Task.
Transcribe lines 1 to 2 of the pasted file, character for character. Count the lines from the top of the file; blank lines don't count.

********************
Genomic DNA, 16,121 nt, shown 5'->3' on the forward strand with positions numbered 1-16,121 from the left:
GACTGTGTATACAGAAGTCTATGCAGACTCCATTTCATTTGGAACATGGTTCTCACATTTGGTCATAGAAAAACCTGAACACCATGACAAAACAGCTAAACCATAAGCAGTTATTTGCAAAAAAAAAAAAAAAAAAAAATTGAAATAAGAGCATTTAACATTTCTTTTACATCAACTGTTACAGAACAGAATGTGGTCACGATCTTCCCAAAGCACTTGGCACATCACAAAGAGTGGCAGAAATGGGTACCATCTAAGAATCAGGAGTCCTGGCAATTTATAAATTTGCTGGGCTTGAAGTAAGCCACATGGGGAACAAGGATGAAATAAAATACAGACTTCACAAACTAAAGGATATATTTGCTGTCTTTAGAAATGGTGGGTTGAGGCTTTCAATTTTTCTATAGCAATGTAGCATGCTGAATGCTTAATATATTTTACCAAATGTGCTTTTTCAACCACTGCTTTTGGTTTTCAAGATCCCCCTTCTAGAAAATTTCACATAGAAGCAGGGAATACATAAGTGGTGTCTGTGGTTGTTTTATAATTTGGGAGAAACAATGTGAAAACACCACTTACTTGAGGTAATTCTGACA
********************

Genomic DNA, 16,121 nt, shown 5'->3' on the forward strand with positions numbered 1-16,121 from the left:
GACTGTGTATACAGAAGTCTATGCAGACTCCATTTCATTTGGAACATGGTTCTCACATTTGGTCATAGAAAAACCTGAACACCATGACAAAACAGCTAAACCATAAGCAGTTATTTGCAAAAAAAAAAAAAAAAAAAAATTGAAATAAGAGCATTTAACATTTCTTTTACATCAACTGTTACAGAACAGAATGTGGTCACGATCTTCCCAAAGCACTTGGCACATCACAAAGAGTGGCAGAAATGGGTACCATCTAAGAATCAGGAGTCCTGGCAATTTATAAATTTGCTGGGCTTGAAGTAAGCCACATGGGGAACAAGGATGAAATAAAATACAGACTTCACAAACTAAAGGATATATTTGCTGTCTTTAGAAATGGTGGGTTGAGGCTTTCAATTTTTCTATAGCAATGTAGCATGCTGAATGCTTAATATATTTTACCAAATGTGCTTTTTCAACCACTGCTTTTGGTTTTCAAGATCCCCCTTCTAGAAAATTTCACATAGAAGCAGGGAATACATAAGTGGTGTCTGTGGTTGTTTTATAATTTGGGAGAAACAATGTGAAAACACCACTTACTTGAGGTAATTCTGACA